Music streaming subscriptions boom in US, even as vinyl makes a comeback in Britain
Song streaming on subscription services more than doubled in the United States last year, even as sales of vinyl records continued to soar in the US and Britain, data showed Monday.
Analytical firm BuzzAngle Music said that consumption by the world’s largest music market rose 4.9 percent last year, led by a surge of streams of individual tracks.
Streaming services, which offer unlimited on-demand music online, have grown rapidly in recent years and brought new growth to a long-stagnant industry.
The 2016 data offered additional good news for the industry - more people are paying to subscribe to services such as Spotify, Apple Music and Tidal, rather than choosing advertising-backed platforms such as Spotify’s free tier that are frowned upon by record labels.
US listeners streamed songs more than 191 billion times in 2016 through subscription services, growing an impressive 124.3 per cent from a year earlier.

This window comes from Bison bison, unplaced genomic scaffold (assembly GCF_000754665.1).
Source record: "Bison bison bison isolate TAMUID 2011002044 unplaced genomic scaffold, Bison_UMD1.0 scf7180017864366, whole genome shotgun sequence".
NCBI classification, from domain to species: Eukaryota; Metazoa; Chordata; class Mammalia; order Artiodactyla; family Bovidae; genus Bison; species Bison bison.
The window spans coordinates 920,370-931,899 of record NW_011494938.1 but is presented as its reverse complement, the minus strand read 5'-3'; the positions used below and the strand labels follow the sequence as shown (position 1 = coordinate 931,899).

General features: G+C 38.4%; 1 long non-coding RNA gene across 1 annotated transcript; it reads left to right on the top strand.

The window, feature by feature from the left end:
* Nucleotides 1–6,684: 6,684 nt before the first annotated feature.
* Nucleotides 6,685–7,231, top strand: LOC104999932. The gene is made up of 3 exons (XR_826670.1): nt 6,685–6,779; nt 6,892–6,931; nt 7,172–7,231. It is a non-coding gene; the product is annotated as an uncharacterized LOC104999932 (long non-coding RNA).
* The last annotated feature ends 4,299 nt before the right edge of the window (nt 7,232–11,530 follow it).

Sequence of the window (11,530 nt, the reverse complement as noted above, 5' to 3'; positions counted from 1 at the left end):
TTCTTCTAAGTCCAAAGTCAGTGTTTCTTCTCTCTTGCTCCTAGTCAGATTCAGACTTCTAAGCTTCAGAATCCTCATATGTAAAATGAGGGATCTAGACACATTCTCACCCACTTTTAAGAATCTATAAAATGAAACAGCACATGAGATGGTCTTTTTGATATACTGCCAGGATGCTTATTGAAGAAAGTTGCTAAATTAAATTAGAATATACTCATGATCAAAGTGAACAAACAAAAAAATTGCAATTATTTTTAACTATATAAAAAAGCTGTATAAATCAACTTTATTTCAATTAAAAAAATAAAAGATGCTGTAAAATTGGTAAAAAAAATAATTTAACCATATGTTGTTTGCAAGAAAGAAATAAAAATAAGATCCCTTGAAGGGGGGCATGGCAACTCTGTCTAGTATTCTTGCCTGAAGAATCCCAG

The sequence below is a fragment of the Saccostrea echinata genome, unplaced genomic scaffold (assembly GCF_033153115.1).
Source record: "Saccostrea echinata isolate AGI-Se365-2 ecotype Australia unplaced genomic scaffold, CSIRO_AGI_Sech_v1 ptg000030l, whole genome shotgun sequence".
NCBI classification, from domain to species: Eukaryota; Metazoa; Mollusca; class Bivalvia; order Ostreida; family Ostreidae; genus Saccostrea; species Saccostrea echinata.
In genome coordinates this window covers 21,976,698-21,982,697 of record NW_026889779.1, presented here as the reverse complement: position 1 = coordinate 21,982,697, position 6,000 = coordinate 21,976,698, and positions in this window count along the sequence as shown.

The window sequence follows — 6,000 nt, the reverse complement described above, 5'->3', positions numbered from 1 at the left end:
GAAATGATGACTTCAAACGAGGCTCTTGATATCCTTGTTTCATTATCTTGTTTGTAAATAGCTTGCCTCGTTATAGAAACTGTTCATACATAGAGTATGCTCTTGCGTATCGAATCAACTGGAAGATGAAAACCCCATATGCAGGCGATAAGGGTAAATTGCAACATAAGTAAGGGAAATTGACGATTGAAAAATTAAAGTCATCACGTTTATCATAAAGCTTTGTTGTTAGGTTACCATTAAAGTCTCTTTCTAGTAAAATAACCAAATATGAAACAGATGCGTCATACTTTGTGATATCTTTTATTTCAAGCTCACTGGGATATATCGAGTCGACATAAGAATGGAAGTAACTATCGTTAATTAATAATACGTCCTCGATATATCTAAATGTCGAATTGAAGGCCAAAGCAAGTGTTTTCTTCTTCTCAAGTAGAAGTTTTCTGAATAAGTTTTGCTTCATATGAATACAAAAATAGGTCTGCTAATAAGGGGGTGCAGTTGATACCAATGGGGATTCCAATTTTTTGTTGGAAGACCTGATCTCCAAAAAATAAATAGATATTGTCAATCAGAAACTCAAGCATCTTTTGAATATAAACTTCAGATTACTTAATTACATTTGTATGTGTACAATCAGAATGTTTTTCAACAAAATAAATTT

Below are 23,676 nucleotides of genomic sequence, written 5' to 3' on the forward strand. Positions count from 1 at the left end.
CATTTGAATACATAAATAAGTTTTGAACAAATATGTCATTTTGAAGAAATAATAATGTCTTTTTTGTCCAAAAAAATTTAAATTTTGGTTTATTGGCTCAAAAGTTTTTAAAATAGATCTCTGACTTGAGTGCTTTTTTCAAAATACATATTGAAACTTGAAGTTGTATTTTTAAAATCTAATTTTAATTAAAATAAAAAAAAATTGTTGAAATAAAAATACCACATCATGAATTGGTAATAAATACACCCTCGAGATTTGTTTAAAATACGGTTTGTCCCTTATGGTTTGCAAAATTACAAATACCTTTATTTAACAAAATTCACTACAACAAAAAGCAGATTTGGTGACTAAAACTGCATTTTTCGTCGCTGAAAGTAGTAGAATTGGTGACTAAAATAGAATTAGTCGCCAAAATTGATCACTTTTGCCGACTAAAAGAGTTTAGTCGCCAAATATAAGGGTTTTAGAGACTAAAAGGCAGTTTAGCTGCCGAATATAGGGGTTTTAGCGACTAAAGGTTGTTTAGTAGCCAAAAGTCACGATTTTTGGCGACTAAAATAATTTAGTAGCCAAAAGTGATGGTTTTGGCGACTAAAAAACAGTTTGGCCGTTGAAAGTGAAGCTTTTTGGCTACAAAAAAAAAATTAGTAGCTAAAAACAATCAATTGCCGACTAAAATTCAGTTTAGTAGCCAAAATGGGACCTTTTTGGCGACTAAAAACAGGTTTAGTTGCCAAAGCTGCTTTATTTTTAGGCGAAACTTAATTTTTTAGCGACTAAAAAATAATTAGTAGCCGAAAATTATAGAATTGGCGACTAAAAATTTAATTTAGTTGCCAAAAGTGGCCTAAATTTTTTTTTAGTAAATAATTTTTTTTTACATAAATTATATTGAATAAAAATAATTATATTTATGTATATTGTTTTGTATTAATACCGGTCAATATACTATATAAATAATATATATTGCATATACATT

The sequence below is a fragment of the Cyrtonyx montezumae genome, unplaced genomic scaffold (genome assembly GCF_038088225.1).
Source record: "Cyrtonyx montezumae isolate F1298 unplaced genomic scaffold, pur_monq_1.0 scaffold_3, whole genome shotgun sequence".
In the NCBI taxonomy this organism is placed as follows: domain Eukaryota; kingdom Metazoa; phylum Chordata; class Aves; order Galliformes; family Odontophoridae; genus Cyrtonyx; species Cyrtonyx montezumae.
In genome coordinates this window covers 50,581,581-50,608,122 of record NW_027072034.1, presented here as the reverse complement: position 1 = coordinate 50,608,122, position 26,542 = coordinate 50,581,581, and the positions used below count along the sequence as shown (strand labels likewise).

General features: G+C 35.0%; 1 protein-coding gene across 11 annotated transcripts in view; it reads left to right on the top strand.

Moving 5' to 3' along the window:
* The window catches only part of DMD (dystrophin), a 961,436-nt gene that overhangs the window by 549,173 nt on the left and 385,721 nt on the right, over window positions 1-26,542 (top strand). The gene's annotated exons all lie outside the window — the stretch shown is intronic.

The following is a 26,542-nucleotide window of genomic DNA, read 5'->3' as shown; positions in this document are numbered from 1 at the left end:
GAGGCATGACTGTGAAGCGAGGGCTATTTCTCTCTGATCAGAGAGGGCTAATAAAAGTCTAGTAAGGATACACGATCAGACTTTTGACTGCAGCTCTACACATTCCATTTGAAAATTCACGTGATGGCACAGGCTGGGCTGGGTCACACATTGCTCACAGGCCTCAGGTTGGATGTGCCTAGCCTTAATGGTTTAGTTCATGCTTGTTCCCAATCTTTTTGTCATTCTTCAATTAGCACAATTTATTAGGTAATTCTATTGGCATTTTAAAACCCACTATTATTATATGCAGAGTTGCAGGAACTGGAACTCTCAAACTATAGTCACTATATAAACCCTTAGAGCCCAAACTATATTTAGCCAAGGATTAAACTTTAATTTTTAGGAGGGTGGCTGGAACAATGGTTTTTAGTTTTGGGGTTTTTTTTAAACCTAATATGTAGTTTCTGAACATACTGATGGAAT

More than 76 per cent of audio streams last year were through subscriptions, well up from 62 per cent a year earlier.
In a sign of the rapid transformation of the industry, BuzzAngle Music said that more US listeners were streaming songs on any given day in 2016 than paid for downloads over the whole year.
Album sales by download and CD both tumbled in 2016. One bright point was sales of vinyl albums which jumped nearly 26 per cent, although they still represented a sliver of the market.
In the UK, meanwhile, vinyl sales jumped to their highest level in 25 years.
Music fans bought more than 3.2 million LPs last year, a rise of 53 per cent on 2015 and the highest figure since 1991, said trade association the British Phonographic Industry (BPI).
Rock icon David Bowie was the highest-selling vinyl artist of 2016 in the UK, scoring five albums in the top 30 following his shock death last January.
British vinyl sales have grown for nine years in a row and now account for nearly five per cent of all albums sold, according to the BPI.
In the US, Canadian rapper Drake’s Views was by far the top album of 2016 when factoring in streaming, although British balladeer Adele’s 25 edged it out when looking only at direct sales.